ATACH-2 Trial

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Intensive Blood-Pressure Lowering in Patients with Acute Cerebral Hemorrhage

Qureshi et al. NEJM 2016 DOI: 10.1056/NEJMoa1603460

Clinical Question

  • In patients with acute intracerebral haemorrhage and who are hypertensive, does rapid lowering of systolic blood pressure compared to standard therapy improve patient outcomes ?

Design

  • Randomised, multi-centre, open-label
  • Central randomisation using trial website by minimisation algorithm combined with biased-coin method
  • Follow up period of 3 months
  • Power calculation based on assumption that death or disability would be 10% lower in intervention group. Expected control event rate of 60%.
    • alpha error 0.05, power 90%
    • Sample size of 1280 required taking into account non-adherence
  • Intention-to-treat analysis

Setting

  • 110 sites in United States, Japan, China, Taiwan, South Korea and Germany
  • May 2011 to September 2015

Population

  • Inclusion:
    • 18 years and above
    • GCS > 4
    • Intraparenchymal haematoma of less than 60cm3 on initial CT scan
    • Within 3 hours (extended to 4.5 hours) of symptom onset
    • At least one reading of systolic blood pressure of 180 mmHg or more between symptom onset and the initiation of intravenous antihypertensive treatment

  • Exclusion:
    • Time of symptom onset not reliably established
    • Previously known AVM, neoplasm or aneurysm
    • Intracerebral hematoma considered to be related to trauma.
    • lCH located in infratentorial regions such as pons or cerebellum
    • IVH associated with intraparenchymal hemorrhage and blood completely fills one lateral ventricle or more than half of both ventricles
    • Subject is considered a candidate for immediate surgical intervention by the neurosurgery service
    • Pregnancy or parturition within previous 30 days or active lactation
    • Any history of bleeding diathesis or coagulopathy
    • Use of warfarin within the last 5 days
    • A platelet count less than 50,000/mm3
    • Known sensitivity to nicardipine
    • Pre-morbid mRS of 4 or greater
    • Subject’s living will precludes aggressive ICU management
  • 8532 patients screened, 1000 randomised

Intervention

  • * Treatment could be initiated before randomisation to lower the systolic blood pressure to less than 180 mmHg but were excluded if systolic BP reduced below 140 mmHg before randomisation
  • Target systolic BP 110 to 139 mmHg throughout the 24 hours after randomisation

Control

  • Target systolic BP 140 to 179 mmHg throughout the 24 hours after randomisation

Management common to both groups

  • 1st line = IV nicardipine infusion
    • initiated at 5mg/hr, increased by 2.5mg/hour every 15 minutes as needed, up to a maximum dose of 15mg/hr
  • 2nd line (if target not achieved after 30 mins) = IV labetalol (IV diltiazem or urapidil if labetolol not available)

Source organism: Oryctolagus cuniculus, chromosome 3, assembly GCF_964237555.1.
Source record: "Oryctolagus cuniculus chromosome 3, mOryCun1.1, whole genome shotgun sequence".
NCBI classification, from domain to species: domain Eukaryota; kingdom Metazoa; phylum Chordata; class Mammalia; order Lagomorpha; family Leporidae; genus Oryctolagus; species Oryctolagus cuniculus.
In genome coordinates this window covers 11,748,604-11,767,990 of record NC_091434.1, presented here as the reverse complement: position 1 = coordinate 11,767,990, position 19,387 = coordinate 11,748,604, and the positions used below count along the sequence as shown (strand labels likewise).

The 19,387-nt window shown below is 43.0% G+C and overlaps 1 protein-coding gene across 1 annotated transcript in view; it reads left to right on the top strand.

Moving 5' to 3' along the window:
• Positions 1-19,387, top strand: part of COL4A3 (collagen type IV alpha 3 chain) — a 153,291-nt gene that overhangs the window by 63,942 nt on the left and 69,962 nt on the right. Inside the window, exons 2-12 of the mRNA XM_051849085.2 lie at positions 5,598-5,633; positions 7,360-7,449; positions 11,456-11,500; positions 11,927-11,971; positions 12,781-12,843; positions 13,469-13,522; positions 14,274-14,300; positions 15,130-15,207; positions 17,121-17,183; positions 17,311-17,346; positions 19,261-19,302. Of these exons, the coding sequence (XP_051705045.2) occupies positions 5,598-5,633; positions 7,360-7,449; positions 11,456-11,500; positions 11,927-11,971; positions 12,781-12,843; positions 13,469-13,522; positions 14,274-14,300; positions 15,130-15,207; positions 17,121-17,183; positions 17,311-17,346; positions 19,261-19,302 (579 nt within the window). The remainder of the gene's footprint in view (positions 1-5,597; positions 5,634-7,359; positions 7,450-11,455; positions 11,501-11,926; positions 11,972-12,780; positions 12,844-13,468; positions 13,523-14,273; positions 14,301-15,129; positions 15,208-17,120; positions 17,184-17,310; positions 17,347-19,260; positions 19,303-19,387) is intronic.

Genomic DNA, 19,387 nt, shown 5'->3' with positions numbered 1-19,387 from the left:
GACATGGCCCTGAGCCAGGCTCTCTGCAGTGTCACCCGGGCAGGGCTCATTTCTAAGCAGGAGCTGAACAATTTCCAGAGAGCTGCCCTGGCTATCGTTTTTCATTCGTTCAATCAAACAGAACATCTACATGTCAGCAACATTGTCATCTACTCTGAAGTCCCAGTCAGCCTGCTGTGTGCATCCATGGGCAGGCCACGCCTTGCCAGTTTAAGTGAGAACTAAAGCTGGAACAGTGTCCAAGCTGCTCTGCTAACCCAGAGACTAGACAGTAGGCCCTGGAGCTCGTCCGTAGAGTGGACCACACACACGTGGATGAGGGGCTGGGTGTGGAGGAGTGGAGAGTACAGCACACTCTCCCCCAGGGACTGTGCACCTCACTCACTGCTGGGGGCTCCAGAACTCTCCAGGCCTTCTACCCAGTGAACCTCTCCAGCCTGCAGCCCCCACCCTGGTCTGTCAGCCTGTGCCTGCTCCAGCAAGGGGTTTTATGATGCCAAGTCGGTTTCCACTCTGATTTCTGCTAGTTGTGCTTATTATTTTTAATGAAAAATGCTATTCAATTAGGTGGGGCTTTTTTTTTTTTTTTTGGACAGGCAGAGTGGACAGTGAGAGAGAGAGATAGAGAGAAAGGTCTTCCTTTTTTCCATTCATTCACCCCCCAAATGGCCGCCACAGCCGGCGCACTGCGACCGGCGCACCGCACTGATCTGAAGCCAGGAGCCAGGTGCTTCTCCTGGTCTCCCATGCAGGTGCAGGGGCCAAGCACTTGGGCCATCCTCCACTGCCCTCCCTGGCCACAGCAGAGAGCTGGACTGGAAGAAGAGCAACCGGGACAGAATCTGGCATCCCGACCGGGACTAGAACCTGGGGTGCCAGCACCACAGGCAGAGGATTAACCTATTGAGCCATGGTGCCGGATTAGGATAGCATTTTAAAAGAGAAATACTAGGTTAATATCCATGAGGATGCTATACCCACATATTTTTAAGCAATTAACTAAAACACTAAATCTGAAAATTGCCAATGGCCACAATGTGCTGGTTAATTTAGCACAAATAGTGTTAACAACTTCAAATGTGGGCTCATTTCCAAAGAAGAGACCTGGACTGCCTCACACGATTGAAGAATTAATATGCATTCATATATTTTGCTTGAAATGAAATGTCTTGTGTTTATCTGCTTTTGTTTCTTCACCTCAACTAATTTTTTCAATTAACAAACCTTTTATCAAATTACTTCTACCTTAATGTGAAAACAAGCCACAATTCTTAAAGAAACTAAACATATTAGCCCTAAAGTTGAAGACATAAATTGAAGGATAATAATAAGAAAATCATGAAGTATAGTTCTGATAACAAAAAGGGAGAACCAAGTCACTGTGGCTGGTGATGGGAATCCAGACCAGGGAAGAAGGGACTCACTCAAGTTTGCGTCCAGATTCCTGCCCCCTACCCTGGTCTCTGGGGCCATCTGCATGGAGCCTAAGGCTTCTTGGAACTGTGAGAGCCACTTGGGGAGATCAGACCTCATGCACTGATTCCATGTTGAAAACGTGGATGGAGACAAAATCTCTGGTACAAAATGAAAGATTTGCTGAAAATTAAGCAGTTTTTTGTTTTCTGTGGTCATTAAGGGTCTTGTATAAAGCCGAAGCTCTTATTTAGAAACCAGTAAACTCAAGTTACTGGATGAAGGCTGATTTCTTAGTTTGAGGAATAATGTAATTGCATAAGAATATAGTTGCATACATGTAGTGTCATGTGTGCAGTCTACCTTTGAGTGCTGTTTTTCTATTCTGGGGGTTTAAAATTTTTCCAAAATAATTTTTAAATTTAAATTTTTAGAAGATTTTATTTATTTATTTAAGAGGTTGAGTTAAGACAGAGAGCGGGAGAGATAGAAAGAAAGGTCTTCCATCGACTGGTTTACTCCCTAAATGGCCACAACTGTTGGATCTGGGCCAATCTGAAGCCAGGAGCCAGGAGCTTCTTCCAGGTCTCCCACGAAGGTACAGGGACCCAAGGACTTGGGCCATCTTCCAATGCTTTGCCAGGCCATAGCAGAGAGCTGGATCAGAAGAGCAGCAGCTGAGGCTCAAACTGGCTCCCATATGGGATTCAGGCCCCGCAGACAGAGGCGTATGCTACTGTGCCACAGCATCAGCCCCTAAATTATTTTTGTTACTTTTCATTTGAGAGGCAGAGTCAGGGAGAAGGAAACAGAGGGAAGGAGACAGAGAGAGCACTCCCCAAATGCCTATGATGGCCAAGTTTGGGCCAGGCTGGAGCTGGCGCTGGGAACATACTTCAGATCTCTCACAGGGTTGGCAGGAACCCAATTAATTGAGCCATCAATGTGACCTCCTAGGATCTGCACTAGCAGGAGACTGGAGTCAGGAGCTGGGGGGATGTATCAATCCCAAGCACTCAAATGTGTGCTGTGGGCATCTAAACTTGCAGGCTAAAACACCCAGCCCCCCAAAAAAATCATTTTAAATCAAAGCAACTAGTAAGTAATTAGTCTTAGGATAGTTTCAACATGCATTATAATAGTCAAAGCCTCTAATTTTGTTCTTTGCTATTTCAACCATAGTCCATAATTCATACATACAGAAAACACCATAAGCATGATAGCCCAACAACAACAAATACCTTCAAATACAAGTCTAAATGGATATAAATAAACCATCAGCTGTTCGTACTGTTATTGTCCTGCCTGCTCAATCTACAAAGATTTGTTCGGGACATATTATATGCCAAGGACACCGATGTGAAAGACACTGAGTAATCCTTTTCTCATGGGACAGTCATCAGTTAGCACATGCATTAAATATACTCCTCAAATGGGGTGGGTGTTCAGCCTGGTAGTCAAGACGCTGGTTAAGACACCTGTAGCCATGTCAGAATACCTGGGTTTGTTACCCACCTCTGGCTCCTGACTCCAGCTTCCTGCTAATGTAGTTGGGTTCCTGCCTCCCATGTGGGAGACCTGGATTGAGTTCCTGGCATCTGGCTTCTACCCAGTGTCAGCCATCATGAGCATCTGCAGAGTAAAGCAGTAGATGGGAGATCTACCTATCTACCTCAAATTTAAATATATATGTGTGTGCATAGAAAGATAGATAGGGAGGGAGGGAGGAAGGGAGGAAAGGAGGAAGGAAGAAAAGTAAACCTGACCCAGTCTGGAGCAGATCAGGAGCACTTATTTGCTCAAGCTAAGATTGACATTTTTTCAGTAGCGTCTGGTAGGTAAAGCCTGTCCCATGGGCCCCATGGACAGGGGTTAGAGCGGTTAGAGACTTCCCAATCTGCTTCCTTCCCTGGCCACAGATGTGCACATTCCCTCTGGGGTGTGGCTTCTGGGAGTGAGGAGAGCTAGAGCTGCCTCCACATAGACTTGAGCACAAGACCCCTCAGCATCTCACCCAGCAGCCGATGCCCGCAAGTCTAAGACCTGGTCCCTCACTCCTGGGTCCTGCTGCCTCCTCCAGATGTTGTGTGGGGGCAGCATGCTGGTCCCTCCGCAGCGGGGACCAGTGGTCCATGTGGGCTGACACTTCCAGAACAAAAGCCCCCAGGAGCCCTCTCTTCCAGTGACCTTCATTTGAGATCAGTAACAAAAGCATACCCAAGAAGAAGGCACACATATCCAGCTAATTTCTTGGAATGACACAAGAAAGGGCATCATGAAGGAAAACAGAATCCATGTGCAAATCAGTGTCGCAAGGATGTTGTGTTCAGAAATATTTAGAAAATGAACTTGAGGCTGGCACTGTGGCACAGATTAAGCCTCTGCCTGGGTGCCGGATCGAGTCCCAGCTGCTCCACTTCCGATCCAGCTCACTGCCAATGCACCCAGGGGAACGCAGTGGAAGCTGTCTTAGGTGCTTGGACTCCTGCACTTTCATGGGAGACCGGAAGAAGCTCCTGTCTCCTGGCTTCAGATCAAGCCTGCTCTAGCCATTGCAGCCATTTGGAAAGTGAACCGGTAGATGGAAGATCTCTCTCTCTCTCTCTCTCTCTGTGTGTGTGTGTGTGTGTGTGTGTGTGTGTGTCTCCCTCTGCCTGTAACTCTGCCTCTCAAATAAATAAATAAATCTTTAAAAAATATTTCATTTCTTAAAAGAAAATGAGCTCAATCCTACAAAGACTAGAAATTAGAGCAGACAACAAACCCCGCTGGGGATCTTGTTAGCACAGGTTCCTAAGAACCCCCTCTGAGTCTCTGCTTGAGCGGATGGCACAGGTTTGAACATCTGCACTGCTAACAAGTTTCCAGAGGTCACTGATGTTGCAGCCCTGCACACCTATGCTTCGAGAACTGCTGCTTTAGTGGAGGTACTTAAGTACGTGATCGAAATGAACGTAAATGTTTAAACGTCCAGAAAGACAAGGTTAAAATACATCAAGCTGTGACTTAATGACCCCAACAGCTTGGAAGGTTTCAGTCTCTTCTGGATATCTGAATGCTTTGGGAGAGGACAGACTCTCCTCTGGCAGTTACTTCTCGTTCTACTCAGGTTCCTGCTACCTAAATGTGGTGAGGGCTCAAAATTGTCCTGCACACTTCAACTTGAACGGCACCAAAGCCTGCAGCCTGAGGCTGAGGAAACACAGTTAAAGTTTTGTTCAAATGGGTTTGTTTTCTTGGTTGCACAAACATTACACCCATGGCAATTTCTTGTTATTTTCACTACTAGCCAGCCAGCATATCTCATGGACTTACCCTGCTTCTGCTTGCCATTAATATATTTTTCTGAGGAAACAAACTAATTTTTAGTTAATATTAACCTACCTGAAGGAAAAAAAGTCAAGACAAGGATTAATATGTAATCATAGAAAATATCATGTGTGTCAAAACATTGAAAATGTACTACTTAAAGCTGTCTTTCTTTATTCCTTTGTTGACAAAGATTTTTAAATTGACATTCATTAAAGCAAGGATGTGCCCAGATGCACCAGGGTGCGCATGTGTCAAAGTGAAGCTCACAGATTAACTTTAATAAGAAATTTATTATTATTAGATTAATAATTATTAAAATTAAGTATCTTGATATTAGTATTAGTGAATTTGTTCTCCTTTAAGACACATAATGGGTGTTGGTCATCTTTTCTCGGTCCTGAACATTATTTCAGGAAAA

Outcome

  • Primary outcome:
    • Proportion of patients who had modified Rankin scores 4 to 6 at 3 months (significant disability or death)
      • No difference between groups (38.7% in intervention, 37.7% in control)
        • Unadjusted analysis: relative risk 1.02 (CI 0.83 – 1.25, p=0.84)
        • Adjusted analysis: relative risk 1.04 (CI 0.85 – 1.27, p=0.72)
  • Secondary outcome:
    • Unadjusted analysis showed no difference between groups in:
      • EQ-5D scores at 3 months
      • VAS at 3 months
      • Proportion of patients with expansion of 33% or more in volume of haematoma on 24 hour scan compared to baseline scan
      • Safety outcomes (fall in GCS by 2 or increase of NIH Stroke Score by 4)
      • Incidence of serious adverse events within 72 hours
    • Higher incidence of serious adverse events within 3 months in intervention group when analysis adjusted
      • 25.6% in intervention, 20% in control; p=0.05

 

  • Primary treatment failure = not achieving target within 2 hours after randomisation
    • 61 (12.2%) in intervention arm, 4 (0.8%) in control arm; p<0.001
  • Secondary treatment failure = hourly minimum systolic BP above target range for 2 consecutive hours during the period of 2 to 24 hours after randomisation
    • 78 (15.6%) in intervention arm, 7 (1.4%) in control arm; p<0.001

ATACH2 tableAuthors’ Conclusions

  • The results of the trial do not support the reduction of systolic blood pressure to a target of 110 to 139 mmHg in patients with intracerebral haemorrhage

Strengths

  • Multi-centre trial
  • Clinically meaningful and relevant outcome measures

Weaknesses

  • Recruitment criteria changed during the trial
  • Reasons for failure to randomise screened population not included
  • Under-powered – power calculations based on event rate of 60%, actual observed event rate in study of 38%, increasing likelihood ot type 2 error
  • More than 50% of patients recruited from Asia sites and may not be reflective of European population
  • Intracerebral haemorrhage grouped as a single entity
  • Significant difference between groups with regards to treatment failure (primary and secondary)

The Bottom Line

  • The results of this trial and that of the INTERACT2 trial do not support an early, intensive control of systolic blood pressure in patients with acute intracranial haemorrhage

External Links

Metadata

Summary author: Adrian Wong
Summary date: 15 July 2016
Peer-review editor: Duncan Chambler

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